Southeast Seattle: Mapping destinations

The people we’ve heard from in southeast Seattle take the bus to places all over the county.

Here’s a map that shows destinations that came up over and over again in our conversations. Does this reflect your own travel patterns?

Travel trends of note… Some of the people we talked to don’t live in southeast Seattle, but travel there for culturally-relevant social or health services. They live throughout the county and rely on multiple bus routes to get to these services throughout the day. Infrequent and/or unreliable service greatly affects their ability to get to appointments on time.

Another common theme expressed is people who live in southeast Seattle making frequent trips south to places like Skyway, Renton, Tukwila, White Center, and Burien to visit family and friends.

Is the service that’s currently provided – buses, Link, or alternatives – working to get people to these places? If not, how would you structure these differently to better meet the travel patterns expressed here?

Learn more about alternative services, such as Access paratransit, Metro’s Rideshare/Vanpool program, taxi scrip, or the Hyde Shuttle>>

Learn what others have said about their experiences with ORCA>>

Where are we headed? >>

How did we get here? >>

4 thoughts on “Southeast Seattle: Mapping destinations

  1. Frankly, my main takeaway from this map is that the south part of Route 4 is completely pointless, and the service hours used to operate it could be better spent improving service on Routes 3, 8 and 48, which already provide far better connectivity from the Rainier Valley to the Central District, but suffer from inadequate frequency in the evenings and on Sundays, and horrible unreliability at other times. Metro and the city should team up to build whatever sidewalks or other pedestrian access improvements are required to give residents of Center Park the ability to use the many routes that pass close to them so they are no longer dependent on the 4 laying over at their doorstep.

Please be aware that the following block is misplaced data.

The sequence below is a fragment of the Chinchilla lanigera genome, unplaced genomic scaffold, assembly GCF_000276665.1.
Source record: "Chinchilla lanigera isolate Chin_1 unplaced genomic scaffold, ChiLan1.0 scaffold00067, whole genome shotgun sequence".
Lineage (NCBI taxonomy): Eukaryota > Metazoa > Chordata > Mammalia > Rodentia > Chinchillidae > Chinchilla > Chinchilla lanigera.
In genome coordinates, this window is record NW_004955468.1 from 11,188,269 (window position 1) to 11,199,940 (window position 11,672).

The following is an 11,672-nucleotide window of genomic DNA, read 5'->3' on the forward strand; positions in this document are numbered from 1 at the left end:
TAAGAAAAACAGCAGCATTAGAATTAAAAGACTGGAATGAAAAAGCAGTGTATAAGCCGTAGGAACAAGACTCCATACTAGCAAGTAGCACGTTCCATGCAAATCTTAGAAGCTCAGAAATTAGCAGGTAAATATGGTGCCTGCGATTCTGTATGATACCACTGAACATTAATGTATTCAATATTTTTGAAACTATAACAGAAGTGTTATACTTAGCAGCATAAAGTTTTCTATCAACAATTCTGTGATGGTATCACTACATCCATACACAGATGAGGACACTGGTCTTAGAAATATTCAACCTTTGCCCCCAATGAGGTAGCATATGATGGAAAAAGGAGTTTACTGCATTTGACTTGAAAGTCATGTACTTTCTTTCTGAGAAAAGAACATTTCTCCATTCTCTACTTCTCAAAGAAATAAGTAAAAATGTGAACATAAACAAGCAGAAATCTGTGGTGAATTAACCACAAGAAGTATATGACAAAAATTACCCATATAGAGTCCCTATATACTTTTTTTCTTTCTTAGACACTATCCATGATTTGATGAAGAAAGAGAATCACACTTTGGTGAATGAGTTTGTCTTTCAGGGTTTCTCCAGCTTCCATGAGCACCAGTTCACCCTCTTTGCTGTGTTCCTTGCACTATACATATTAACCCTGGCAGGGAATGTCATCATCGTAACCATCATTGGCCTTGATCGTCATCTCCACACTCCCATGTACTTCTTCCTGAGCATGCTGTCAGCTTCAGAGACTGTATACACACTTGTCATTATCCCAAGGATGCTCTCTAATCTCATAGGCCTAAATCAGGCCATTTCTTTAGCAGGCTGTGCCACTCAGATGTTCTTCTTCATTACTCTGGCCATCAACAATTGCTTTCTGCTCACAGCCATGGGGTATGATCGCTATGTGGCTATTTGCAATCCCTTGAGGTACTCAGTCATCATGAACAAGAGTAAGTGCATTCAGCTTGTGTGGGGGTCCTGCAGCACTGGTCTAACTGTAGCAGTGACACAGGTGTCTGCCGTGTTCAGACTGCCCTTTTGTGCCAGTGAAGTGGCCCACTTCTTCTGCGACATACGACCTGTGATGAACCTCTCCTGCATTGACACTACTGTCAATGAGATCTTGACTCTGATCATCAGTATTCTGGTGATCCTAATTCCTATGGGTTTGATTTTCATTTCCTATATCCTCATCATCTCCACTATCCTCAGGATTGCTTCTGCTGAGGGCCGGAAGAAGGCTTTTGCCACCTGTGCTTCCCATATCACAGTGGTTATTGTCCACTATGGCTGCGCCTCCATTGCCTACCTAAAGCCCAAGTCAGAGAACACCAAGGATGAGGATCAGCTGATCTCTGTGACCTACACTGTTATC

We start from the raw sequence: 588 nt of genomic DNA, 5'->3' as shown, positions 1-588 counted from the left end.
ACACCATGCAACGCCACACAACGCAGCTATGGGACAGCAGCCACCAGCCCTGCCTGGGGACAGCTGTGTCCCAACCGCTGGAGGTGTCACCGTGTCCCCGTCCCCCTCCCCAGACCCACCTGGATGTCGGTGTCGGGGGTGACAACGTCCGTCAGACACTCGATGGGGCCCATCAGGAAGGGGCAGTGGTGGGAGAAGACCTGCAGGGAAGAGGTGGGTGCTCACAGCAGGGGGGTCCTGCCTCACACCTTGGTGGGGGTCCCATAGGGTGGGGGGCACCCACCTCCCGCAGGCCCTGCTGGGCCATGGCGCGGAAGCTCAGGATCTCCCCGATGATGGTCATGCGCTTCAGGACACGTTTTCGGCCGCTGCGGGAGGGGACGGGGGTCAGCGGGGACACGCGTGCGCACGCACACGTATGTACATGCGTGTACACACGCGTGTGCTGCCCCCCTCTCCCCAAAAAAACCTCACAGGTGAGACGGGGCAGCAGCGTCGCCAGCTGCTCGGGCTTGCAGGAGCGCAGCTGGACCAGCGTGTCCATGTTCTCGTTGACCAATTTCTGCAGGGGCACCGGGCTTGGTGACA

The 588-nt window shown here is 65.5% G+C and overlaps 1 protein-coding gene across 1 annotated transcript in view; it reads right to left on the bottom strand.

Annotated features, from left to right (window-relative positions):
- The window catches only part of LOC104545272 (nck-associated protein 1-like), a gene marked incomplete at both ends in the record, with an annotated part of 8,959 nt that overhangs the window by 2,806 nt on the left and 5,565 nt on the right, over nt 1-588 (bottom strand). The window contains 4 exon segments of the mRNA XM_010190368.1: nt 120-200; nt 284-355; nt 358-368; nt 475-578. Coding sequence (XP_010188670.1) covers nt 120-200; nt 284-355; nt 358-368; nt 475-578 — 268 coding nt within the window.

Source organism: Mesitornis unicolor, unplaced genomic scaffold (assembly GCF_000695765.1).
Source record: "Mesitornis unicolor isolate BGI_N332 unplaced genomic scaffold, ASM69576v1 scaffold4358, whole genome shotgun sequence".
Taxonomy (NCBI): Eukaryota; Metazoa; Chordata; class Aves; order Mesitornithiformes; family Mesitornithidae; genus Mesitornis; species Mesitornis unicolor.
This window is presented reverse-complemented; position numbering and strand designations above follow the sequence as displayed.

Metro may need to make some far-reaching changes to the bus network to fix the reliability of the 8 and 48. How about through-routing the north part of the 48 with the 271 and making the 48-south a standalone route (and then electrifying it)? How about splitting the 8 at its former terminus at Group Health Capitol Hill? Splitting the 8 would be quite expensive, but the dramatic improvement in reliability on the MLK segment would be the best possible compensation for 42 riders finally losing their bus. The 48-271 idea probably wouldn’t cost much at all.

    Keeping underperforming legacy routes like the 42 and 4-south is a politically easy band-aid for the inadequacies of Metro’s trunk routes in southeast Seattle, but ultimately it short changes the vast majority of riders and potential riders. Metro needs to move beyond band-aids and start fixing the chronic, underlying problems with its bus network. Deleting the 42 is a step in that direction, but Metro’s removal of the 3 and 4 changes from the Fall restructure is a terrible missed opportunity.